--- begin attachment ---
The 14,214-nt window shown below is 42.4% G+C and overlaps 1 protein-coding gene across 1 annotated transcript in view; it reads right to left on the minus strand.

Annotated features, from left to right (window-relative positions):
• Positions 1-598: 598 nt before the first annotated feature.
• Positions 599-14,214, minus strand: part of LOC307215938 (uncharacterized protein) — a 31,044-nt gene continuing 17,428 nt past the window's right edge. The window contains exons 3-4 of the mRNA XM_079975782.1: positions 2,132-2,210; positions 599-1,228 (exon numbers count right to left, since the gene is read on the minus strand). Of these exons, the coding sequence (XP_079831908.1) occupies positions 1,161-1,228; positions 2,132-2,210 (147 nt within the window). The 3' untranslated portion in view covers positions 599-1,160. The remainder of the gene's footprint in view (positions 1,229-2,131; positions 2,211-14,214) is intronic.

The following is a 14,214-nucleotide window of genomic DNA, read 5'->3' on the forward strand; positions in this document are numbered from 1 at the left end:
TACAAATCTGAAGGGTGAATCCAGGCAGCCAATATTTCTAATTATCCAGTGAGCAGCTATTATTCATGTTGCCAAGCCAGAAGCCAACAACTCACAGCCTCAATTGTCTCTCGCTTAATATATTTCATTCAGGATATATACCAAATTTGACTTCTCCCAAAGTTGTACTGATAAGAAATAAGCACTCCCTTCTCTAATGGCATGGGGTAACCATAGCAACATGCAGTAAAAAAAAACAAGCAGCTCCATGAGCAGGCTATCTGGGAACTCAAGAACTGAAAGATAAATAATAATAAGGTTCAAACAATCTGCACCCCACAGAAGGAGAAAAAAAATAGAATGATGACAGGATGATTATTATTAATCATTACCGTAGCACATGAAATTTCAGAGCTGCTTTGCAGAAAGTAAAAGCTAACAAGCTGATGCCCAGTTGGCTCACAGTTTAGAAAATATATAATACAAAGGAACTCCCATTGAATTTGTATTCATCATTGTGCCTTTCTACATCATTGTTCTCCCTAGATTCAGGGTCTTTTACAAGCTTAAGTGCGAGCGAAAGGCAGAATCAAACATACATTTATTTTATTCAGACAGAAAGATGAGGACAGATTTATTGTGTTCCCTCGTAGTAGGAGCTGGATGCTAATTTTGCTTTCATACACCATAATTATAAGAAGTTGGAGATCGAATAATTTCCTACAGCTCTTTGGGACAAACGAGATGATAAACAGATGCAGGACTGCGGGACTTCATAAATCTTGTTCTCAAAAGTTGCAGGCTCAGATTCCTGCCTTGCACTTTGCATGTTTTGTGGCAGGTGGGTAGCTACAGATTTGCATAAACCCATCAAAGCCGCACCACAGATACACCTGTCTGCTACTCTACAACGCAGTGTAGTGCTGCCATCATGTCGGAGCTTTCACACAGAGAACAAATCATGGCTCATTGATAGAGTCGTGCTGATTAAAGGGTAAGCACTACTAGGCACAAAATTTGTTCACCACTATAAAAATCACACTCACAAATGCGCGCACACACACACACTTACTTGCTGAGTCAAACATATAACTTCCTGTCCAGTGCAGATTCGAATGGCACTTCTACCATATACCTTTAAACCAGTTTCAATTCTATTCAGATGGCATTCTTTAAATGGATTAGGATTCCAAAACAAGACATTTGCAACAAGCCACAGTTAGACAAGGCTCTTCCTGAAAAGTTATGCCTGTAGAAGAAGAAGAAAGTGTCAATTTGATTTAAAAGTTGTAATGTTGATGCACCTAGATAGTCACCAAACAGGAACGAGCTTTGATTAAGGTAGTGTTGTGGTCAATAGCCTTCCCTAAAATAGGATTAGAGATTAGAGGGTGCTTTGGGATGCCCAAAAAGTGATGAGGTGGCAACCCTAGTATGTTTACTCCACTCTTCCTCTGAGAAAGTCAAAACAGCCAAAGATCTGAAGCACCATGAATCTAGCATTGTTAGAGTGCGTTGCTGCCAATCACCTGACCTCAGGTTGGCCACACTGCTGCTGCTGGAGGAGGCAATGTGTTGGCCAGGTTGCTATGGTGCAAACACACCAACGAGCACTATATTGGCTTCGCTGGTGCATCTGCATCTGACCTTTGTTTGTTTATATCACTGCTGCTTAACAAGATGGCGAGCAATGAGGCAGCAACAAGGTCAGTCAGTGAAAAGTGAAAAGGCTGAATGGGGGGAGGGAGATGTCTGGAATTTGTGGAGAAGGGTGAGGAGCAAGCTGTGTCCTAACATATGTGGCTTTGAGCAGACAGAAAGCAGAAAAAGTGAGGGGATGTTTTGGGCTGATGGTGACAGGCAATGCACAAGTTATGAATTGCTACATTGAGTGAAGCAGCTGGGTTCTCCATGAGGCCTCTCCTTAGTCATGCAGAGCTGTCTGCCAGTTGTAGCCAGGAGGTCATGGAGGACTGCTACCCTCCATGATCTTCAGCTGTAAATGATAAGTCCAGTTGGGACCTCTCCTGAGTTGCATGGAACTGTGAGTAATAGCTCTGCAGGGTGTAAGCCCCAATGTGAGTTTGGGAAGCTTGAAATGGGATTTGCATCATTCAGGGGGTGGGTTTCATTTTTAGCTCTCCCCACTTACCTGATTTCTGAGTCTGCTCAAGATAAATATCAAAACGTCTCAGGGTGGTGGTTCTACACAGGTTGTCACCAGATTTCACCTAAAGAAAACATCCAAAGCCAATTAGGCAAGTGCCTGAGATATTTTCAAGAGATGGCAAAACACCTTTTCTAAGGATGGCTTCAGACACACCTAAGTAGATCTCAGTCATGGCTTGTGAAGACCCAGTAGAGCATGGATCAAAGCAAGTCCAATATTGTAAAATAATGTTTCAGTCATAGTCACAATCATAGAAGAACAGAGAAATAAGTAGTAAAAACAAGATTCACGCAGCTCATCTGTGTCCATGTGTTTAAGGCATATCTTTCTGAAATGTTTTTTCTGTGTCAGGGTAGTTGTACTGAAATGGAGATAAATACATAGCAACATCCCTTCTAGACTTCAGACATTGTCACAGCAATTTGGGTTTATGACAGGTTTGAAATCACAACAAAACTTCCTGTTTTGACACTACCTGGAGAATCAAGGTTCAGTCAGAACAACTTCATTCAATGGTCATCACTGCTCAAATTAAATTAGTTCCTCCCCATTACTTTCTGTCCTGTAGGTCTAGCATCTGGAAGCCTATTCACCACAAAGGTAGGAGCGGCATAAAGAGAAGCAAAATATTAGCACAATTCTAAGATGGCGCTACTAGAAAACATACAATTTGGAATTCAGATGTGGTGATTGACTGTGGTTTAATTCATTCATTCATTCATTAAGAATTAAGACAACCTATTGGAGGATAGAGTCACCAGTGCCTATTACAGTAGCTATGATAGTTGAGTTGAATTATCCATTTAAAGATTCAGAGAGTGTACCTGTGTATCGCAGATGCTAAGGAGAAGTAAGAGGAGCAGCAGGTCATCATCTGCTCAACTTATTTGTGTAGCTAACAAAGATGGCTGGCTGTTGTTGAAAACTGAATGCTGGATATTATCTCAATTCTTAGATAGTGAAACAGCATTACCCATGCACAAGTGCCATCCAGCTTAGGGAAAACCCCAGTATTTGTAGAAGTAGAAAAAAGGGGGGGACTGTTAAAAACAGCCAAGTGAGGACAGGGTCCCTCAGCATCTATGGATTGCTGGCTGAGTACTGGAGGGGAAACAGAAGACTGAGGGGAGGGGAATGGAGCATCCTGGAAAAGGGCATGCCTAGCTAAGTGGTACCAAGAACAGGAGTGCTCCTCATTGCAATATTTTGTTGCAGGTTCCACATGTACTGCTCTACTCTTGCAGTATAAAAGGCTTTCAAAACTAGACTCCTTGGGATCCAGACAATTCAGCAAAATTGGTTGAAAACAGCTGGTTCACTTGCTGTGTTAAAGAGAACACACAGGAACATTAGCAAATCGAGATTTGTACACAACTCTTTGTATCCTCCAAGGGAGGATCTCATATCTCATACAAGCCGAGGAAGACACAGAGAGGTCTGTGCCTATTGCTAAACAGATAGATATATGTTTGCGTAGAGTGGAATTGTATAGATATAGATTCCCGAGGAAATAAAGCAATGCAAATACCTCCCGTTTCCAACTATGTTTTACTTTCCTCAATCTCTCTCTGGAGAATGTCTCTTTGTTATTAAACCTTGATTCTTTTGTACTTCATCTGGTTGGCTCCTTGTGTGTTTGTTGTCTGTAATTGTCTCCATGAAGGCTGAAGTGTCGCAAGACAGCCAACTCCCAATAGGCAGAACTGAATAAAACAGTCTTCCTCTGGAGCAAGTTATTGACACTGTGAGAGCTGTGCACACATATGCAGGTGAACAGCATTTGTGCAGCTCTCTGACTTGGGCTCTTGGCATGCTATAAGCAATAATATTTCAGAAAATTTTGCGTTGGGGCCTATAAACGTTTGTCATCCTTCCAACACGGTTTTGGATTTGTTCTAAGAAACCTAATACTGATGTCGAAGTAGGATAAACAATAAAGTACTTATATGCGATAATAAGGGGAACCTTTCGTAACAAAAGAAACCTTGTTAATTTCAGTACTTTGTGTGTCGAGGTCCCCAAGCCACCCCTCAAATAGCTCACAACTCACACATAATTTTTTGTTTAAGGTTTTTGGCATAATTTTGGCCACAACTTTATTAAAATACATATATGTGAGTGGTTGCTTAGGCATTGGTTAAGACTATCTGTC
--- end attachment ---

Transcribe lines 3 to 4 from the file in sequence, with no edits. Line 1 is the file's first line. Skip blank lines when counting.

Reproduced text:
• Positions 1-598: 598 nt before the first annotated feature.
• Positions 599-14,214, minus strand: part of LOC307215938 (uncharacterized protein) — a 31,044-nt gene continuing 17,428 nt past the window's right edge. The window contains exons 3-4 of the mRNA XM_079975782.1: positions 2,132-2,210; positions 599-1,228 (exon numbers count right to left, since the gene is read on the minus strand). Of these exons, the coding sequence (XP_079831908.1) occupies positions 1,161-1,228; positions 2,132-2,210 (147 nt within the window). The 3' untranslated portion in view covers positions 599-1,160. The remainder of the gene's footprint in view (positions 1,229-2,131; positions 2,211-14,214) is intronic.